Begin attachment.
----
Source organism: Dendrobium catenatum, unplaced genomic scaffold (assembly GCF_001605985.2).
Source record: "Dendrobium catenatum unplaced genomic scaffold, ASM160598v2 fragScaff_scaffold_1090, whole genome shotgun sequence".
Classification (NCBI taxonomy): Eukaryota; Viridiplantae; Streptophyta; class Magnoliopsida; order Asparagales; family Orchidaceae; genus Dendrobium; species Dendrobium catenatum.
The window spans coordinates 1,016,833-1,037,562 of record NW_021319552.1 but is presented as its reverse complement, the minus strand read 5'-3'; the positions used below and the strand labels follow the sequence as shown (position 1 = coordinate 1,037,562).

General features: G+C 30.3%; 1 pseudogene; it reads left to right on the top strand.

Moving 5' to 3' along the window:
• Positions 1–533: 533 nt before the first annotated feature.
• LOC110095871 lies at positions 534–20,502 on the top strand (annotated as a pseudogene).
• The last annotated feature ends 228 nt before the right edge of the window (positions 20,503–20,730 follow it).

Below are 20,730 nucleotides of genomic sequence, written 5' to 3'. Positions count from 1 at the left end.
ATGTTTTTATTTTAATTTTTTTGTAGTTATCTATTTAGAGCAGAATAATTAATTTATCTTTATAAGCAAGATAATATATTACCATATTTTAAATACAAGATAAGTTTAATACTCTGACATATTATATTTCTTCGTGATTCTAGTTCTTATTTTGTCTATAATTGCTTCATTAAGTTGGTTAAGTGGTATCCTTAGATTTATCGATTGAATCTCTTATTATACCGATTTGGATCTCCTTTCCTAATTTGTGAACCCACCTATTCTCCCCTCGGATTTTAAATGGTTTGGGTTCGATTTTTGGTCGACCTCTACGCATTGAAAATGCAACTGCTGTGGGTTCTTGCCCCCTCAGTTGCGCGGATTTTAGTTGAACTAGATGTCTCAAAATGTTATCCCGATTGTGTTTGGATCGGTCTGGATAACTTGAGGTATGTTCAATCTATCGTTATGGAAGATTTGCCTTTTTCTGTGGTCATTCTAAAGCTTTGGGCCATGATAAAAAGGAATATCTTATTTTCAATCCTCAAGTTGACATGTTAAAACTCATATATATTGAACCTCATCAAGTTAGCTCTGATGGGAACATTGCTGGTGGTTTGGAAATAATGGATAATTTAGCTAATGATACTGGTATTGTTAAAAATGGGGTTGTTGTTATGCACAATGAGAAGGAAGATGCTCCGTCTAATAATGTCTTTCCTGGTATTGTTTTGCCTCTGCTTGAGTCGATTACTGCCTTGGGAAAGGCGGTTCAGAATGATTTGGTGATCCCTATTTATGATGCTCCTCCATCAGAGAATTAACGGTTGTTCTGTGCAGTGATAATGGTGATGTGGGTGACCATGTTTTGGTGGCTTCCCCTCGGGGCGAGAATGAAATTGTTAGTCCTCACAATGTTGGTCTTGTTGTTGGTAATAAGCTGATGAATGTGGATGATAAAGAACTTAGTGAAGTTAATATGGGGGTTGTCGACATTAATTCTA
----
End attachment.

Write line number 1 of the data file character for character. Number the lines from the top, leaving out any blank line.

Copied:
Source organism: Dendrobium catenatum, unplaced genomic scaffold (assembly GCF_001605985.2).